“The 2018 World Investment Report has indicated that Nigeria is presently enjoying FDI inflow….” (Nigerian Tribune Business, July 2) I do not understand this obsession with the inclusion of ‘currently’ and ‘presently’ in sentences that have structural currency encapsulated in ‘is’—and ‘enjoying’—in this instance. Therefore, Nigeria is enjoying….
Nigerian TRIBUNE EDITORIAL of July 2 “boko harammed” the English language thus: “The deployment of soldiers to serve in the Joint Task Force constituted to restore order in the beleaguered state….” The JTF and Boko Haram: restore order to (not in).
“Why we deploy soldiers to Port Harcourt—Wike” The governor deploys soldiers in (not to) Port Harcourt.
“…gathered to pay their last respect (respects) to legal icon….”
“The three gentlemen were obviously having a great time walking almost hand in hand, trading banters over the unfolding drama among humans back on earth.” ‘Banter’ is uncountable.
“It looks like the IMF is demanding for conditions likely to slow down the pace and the exercise.” Yank off ‘for’. When used as a verb, ‘demand’ does not take ‘for’, except in the noun form.
“Lagos commissioners sworn-in (sworn in)”
“Every decision of government is subjected to the magnifying lenses of interest groups that invariably include ethnic and geopolitical gladiators and champions of all manners (manner) of group interests.”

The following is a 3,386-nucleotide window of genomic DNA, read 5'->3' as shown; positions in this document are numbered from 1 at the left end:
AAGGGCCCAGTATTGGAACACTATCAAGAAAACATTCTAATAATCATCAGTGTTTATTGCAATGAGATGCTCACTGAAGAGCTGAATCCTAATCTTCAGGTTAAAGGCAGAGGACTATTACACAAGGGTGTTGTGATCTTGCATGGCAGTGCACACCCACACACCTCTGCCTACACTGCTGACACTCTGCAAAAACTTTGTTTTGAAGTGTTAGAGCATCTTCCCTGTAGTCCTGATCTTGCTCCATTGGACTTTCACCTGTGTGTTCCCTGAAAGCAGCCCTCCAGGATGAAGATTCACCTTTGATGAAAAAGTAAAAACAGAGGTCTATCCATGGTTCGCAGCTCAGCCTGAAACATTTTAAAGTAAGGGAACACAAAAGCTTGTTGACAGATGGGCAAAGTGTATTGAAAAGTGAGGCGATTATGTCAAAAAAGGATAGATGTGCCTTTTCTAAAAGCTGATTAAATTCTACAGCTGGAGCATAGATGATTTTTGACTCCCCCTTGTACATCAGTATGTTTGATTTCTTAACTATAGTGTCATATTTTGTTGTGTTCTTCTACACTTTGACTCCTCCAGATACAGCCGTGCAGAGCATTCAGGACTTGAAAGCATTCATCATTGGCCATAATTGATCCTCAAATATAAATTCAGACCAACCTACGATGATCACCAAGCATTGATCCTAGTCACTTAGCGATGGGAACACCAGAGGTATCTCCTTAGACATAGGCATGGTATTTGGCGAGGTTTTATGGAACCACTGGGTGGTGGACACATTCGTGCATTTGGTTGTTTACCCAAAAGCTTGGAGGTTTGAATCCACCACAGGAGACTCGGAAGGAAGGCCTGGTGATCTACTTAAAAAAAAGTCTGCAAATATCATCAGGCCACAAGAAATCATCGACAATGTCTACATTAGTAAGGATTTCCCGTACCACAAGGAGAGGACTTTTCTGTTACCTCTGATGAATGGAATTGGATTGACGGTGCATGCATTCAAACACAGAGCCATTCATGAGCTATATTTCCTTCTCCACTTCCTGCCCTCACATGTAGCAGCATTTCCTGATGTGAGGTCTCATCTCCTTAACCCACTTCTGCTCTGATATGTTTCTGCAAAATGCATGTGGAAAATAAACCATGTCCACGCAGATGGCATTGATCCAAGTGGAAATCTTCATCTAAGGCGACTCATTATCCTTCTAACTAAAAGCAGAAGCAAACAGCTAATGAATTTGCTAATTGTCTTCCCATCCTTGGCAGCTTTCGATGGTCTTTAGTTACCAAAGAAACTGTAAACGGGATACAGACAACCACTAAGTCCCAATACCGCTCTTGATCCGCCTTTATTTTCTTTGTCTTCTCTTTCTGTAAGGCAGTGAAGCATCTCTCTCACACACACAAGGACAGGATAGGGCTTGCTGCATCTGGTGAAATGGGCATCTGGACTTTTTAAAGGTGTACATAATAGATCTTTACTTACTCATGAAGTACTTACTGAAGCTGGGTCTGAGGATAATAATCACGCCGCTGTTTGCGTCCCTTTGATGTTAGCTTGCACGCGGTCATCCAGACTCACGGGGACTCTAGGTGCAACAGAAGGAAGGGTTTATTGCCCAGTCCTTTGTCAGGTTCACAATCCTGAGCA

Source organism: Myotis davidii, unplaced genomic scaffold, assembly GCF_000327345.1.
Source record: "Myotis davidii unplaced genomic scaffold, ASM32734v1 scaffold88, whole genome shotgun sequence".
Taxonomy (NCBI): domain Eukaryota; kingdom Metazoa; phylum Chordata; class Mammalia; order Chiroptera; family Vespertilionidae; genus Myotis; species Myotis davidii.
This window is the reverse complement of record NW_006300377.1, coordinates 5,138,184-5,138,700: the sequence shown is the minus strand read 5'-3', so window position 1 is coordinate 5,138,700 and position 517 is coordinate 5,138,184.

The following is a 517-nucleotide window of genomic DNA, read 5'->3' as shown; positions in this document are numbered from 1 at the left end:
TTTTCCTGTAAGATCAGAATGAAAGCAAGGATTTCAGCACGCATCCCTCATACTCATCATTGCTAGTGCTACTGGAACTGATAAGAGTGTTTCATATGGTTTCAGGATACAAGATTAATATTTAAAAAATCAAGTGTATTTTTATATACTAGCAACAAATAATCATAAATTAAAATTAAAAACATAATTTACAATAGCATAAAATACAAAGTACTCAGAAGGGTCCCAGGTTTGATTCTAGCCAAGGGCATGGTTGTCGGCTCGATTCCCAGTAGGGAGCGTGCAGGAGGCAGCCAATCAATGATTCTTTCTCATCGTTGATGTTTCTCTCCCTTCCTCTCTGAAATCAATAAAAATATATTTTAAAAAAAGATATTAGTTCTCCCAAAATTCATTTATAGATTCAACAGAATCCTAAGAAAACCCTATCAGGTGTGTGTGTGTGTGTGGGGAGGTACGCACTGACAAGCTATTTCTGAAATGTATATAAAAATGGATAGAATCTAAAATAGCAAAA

“The efforts of the police command in identifying the dangerous areas and in alerting the residents is (are) acknowledged.”
“The damages and loss of lives to NATO and Yugoslavia were unnecessary.” ‘Damage’ in this context is uncountable.
“An agenda similar to that of Murtala/Obasanjo regime was hurriedly packaged to cleanse the civil service in order to enhance performance and inculcate discipline into (in) our national life.”
“Nigeria and the international community has (have) just celebrated this year’s World Literacy Day.”
“Secondly, it’s (its) legal duty to advise on the…”
“They have not yet established the full processes of their interaction in the chamber too, and the formality of procedures are now still (is still) being developed.”
“The German African Project which was conceived as a cultural milieu between the two countries…” A review: between the countries.…
“I wish the politicians, especially the elected ones, should feel the pause (pulse) of the people…”
“Part of this quality sense concerns the debate on how best to eat a dish, with cutleries or with the ten fingers.” Would it have been nine fingers? ‘Cutlery’ is uncountable.
“There has (have) been electoral programmes before, so what is different with this one.”
“I am a product of a system which allowed a poor farmer-cum-fisherman’s son to go through the very best schools…..” ‘Best’ has reached the end-point of intensification and cannot be inflected (by adding ‘very’). It is an absolutely superlative word.
“During the heydays of Christian missionary activity in the southern parts of Nigeria, communities were actively involved in building schools.” Thoughts on education: ‘heyday’ is uncountable.
Except in cases of attributions, acronyms or expatiation, the words or phrases in brackets coming immediately after the wrong entry are the right expressions. Feel free to send mails, make calls or use other multi-media channels to seek clarifications and elucidation.